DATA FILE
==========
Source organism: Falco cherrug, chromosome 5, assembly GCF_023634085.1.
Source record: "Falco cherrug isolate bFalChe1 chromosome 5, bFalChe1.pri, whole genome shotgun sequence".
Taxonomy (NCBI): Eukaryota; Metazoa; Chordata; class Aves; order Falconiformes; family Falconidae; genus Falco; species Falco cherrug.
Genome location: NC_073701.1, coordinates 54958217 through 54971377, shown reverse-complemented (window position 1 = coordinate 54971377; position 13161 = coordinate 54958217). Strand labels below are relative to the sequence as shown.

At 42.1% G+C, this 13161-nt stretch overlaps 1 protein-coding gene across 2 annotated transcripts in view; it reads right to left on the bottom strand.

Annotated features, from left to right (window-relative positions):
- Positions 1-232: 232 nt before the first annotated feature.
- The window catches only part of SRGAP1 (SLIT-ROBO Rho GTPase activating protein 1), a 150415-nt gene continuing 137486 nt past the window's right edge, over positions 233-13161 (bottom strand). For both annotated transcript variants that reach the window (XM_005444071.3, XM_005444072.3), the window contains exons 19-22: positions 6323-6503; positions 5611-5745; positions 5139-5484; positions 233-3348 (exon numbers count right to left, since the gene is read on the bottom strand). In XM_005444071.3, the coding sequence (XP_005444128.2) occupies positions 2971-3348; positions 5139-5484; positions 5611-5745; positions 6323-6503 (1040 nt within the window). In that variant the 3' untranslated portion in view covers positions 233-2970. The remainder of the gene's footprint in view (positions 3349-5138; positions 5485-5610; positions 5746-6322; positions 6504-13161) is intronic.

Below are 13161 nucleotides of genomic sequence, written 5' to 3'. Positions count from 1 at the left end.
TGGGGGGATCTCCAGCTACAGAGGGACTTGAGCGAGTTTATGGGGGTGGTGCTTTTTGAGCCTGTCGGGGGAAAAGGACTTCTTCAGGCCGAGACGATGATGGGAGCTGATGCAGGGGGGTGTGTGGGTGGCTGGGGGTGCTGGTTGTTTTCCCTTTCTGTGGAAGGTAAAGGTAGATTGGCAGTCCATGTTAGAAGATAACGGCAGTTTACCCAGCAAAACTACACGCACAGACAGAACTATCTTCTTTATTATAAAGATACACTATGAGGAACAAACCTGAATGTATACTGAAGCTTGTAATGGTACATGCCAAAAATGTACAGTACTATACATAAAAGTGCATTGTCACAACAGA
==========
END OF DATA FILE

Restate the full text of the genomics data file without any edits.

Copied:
Source organism: Falco cherrug, chromosome 5, assembly GCF_023634085.1.
Source record: "Falco cherrug isolate bFalChe1 chromosome 5, bFalChe1.pri, whole genome shotgun sequence".
Taxonomy (NCBI): Eukaryota; Metazoa; Chordata; class Aves; order Falconiformes; family Falconidae; genus Falco; species Falco cherrug.
Genome location: NC_073701.1, coordinates 54958217 through 54971377, shown reverse-complemented (window position 1 = coordinate 54971377; position 13161 = coordinate 54958217). Strand labels below are relative to the sequence as shown.

At 42.1% G+C, this 13161-nt stretch overlaps 1 protein-coding gene across 2 annotated transcripts in view; it reads right to left on the bottom strand.

Annotated features, from left to right (window-relative positions):
- Positions 1-232: 232 nt before the first annotated feature.
- The window catches only part of SRGAP1 (SLIT-ROBO Rho GTPase activating protein 1), a 150415-nt gene continuing 137486 nt past the window's right edge, over positions 233-13161 (bottom strand). For both annotated transcript variants that reach the window (XM_005444071.3, XM_005444072.3), the window contains exons 19-22: positions 6323-6503; positions 5611-5745; positions 5139-5484; positions 233-3348 (exon numbers count right to left, since the gene is read on the bottom strand). In XM_005444071.3, the coding sequence (XP_005444128.2) occupies positions 2971-3348; positions 5139-5484; positions 5611-5745; positions 6323-6503 (1040 nt within the window). In that variant the 3' untranslated portion in view covers positions 233-2970. The remainder of the gene's footprint in view (positions 3349-5138; positions 5485-5610; positions 5746-6322; positions 6504-13161) is intronic.

Below are 13161 nucleotides of genomic sequence, written 5' to 3'. Positions count from 1 at the left end.
TGGGGGGATCTCCAGCTACAGAGGGACTTGAGCGAGTTTATGGGGGTGGTGCTTTTTGAGCCTGTCGGGGGAAAAGGACTTCTTCAGGCCGAGACGATGATGGGAGCTGATGCAGGGGGGTGTGTGGGTGGCTGGGGGTGCTGGTTGTTTTCCCTTTCTGTGGAAGGTAAAGGTAGATTGGCAGTCCATGTTAGAAGATAACGGCAGTTTACCCAGCAAAACTACACGCACAGACAGAACTATCTTCTTTATTATAAAGATACACTATGAGGAACAAACCTGAATGTATACTGAAGCTTGTAATGGTACATGCCAAAAATGTACAGTACTATACATAAAAGTGCATTGTCACAACAGA